Wellington region benefits from TBfree programme

Date 2018-07-24

A New Zealand free of bovine tuberculosis is the ultimate goal of the TBfree programme, says Wellington TBfree committee member and Battle Hill farmer Richard Iremonger.

While the programme’s possum control in the Wellington region and lower North Island is bringing that goal closer, there is still work to be done.

Bovine TB is a food safety risk and a risk to farm animals, humans and pets. It is considered a serious disease by the World Health Organisation. Removing the disease from the possum population is the key component in eradicating TB from the Wellington region and from New Zealand.

Possums are the main vector of TB between wildlife and farmed cattle and deer, and also infect recreational hunting animals such as pigs and deer. Great gains have been made in clearing TB over the past 25 years through large scale possum control, which interrupts the disease cycle and means the disease cannot persist.

The TBfree programme is funded by a partnership between cattle and dairy industries through farmers’ levies and Government funding. The government contribution represents the benefits that the programme’s work brings to all of New Zealand.

Today the TBfree programme has brought infected herd numbers to zero in the Wellington region more than 300 infected herds in 1994, and is on target to prove freedom from disease in the region’s wildlife by 2035.

The plan to eradicate bovine TB needs sustained possum control to deliver the TBfree New Zealand we’re all working towards.

- Richard Iremonger, Battle Hill Farm manager

The gains towards TB freedom have been achieved with a three-pronged approach.

The first is removing the wild TB source with sustained possum control through ground and aerial operations. The southern Remutaka and Aorangi ranges have been treated over the past three years, and an operation in the northern Remutaka is planned this winter. Pest control through the TBfree programme takes possum numbers down to less than two possums per 10 hectares for a 7-10 year period to wipe TB out of the population.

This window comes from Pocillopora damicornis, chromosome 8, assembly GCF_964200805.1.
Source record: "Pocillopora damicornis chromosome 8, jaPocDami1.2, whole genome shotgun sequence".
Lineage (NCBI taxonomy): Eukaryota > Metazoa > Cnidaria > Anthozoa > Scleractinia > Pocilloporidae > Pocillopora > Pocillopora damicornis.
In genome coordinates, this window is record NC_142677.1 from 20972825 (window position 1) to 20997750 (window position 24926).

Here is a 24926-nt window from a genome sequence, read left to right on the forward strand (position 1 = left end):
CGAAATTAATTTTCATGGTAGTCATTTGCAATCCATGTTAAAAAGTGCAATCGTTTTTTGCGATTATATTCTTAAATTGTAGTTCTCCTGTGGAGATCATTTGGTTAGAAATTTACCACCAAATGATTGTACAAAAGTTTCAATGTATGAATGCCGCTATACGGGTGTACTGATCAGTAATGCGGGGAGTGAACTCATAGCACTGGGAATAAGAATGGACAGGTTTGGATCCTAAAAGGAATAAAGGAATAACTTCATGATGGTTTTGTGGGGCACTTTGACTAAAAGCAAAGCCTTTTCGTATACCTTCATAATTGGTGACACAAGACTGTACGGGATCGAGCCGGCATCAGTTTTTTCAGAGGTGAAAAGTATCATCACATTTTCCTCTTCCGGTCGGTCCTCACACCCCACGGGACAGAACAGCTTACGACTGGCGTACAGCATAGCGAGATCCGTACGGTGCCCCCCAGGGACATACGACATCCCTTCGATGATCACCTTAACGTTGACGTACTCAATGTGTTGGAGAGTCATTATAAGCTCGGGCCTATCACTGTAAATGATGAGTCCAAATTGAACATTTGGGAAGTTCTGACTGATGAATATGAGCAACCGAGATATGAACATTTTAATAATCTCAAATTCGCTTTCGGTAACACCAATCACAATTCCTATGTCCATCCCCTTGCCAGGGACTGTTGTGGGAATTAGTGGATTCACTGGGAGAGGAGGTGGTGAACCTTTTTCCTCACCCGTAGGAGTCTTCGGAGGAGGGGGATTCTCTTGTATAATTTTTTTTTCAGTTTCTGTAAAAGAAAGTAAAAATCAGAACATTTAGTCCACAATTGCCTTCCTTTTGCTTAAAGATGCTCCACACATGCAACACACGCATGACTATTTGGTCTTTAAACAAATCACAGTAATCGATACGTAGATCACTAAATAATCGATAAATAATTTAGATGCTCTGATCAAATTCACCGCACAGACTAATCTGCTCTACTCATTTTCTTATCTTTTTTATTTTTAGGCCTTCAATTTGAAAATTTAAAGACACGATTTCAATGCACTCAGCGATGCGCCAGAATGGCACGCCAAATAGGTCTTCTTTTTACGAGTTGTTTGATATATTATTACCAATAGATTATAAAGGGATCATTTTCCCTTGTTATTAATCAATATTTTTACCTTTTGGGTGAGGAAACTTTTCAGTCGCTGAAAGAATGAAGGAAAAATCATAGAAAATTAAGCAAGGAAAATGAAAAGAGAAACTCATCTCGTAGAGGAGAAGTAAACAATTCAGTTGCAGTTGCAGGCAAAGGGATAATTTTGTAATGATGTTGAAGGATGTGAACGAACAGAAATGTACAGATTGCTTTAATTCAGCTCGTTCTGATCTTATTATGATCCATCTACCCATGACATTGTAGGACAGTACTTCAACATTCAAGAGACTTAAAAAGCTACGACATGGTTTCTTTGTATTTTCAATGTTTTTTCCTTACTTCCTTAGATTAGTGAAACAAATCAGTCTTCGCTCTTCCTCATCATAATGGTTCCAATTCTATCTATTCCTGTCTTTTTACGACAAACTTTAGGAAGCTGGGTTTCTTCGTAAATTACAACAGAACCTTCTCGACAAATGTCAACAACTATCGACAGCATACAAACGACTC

Secondly, TB testing and disease management on the region’s farms identifies where the disease may be present in cattle and deer herds and thirdly, movement restrictions on cattle and deer prevents disease arriving or spreading between premises.

The vast majority of the possum control work for the TB programme is completed by contractors using ground trapping, bait stations and toxins. This is supported by aerial operations in areas where ground control methods are impractical due to the land access or topography.

The reduced numbers of possums around Battle Hill Farm and the other blocks I manage around the region are quite obvious. It’s good news for disease control, but also for the Predator Free 2050 campaign: it significantly reduces the devastation that possums cause to native plants and animals, and native forests thrive in the wake of possum control operations.

The national network of TBfree committees has been the backbone of the TBfree programme, and the fight for TB eradication since the 1990s. Many committee members are working farmers who foster links with the rural community and are a great source of advice.

They have representatives from organisations such as Federated Farmers, the Regional Council, and DOC, and welcome the next generation of farmers. If you are interested in getting involved in the TBfree programme, please visit ospri.co.nz or get in touch with OSPRI on 0800 482 463.

 

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